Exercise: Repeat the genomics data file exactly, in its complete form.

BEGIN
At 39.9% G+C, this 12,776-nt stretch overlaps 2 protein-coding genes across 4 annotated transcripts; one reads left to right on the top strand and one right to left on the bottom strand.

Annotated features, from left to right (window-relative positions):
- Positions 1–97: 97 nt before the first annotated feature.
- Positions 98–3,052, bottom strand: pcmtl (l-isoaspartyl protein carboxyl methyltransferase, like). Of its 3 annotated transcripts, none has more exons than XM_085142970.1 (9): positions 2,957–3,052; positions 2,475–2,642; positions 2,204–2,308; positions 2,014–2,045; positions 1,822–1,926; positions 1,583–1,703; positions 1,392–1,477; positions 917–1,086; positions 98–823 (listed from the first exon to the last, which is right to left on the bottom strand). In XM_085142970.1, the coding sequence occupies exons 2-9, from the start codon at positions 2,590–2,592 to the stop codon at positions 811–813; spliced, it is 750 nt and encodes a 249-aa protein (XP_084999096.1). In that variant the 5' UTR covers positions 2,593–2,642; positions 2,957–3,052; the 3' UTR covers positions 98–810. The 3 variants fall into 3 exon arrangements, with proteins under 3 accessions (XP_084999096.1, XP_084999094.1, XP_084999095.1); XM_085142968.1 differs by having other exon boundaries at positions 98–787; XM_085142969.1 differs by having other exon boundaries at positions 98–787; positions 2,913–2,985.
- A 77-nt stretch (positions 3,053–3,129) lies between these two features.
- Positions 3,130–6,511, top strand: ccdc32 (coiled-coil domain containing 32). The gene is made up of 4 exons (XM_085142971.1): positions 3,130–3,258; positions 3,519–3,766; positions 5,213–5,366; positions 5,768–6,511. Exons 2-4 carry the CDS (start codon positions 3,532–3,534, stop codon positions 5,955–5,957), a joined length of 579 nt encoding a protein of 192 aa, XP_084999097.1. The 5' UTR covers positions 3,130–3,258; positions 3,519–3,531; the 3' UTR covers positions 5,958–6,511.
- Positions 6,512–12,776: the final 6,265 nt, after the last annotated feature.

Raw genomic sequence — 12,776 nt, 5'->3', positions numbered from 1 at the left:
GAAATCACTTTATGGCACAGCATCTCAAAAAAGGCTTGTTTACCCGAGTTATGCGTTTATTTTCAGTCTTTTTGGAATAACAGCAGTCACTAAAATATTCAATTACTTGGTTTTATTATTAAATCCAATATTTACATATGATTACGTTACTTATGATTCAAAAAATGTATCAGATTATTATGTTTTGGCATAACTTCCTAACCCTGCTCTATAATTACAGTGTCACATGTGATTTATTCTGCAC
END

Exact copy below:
At 39.9% G+C, this 12,776-nt stretch overlaps 2 protein-coding genes across 4 annotated transcripts; one reads left to right on the top strand and one right to left on the bottom strand.

Annotated features, from left to right (window-relative positions):
- Positions 1–97: 97 nt before the first annotated feature.
- Positions 98–3,052, bottom strand: pcmtl (l-isoaspartyl protein carboxyl methyltransferase, like). Of its 3 annotated transcripts, none has more exons than XM_085142970.1 (9): positions 2,957–3,052; positions 2,475–2,642; positions 2,204–2,308; positions 2,014–2,045; positions 1,822–1,926; positions 1,583–1,703; positions 1,392–1,477; positions 917–1,086; positions 98–823 (listed from the first exon to the last, which is right to left on the bottom strand). In XM_085142970.1, the coding sequence occupies exons 2-9, from the start codon at positions 2,590–2,592 to the stop codon at positions 811–813; spliced, it is 750 nt and encodes a 249-aa protein (XP_084999096.1). In that variant the 5' UTR covers positions 2,593–2,642; positions 2,957–3,052; the 3' UTR covers positions 98–810. The 3 variants fall into 3 exon arrangements, with proteins under 3 accessions (XP_084999096.1, XP_084999094.1, XP_084999095.1); XM_085142968.1 differs by having other exon boundaries at positions 98–787; XM_085142969.1 differs by having other exon boundaries at positions 98–787; positions 2,913–2,985.
- A 77-nt stretch (positions 3,053–3,129) lies between these two features.
- Positions 3,130–6,511, top strand: ccdc32 (coiled-coil domain containing 32). The gene is made up of 4 exons (XM_085142971.1): positions 3,130–3,258; positions 3,519–3,766; positions 5,213–5,366; positions 5,768–6,511. Exons 2-4 carry the CDS (start codon positions 3,532–3,534, stop codon positions 5,955–5,957), a joined length of 579 nt encoding a protein of 192 aa, XP_084999097.1. The 5' UTR covers positions 3,130–3,258; positions 3,519–3,531; the 3' UTR covers positions 5,958–6,511.
- Positions 6,512–12,776: the final 6,265 nt, after the last annotated feature.

Raw genomic sequence — 12,776 nt, 5'->3', positions numbered from 1 at the left:
GAAATCACTTTATGGCACAGCATCTCAAAAAAGGCTTGTTTACCCGAGTTATGCGTTTATTTTCAGTCTTTTTGGAATAACAGCAGTCACTAAAATATTCAATTACTTGGTTTTATTATTAAATCCAATATTTACATATGATTACGTTACTTATGATTCAAAAAATGTATCAGATTATTATGTTTTGGCATAACTTCCTAACCCTGCTCTATAATTACAGTGTCACATGTGATTTATTCTGCAC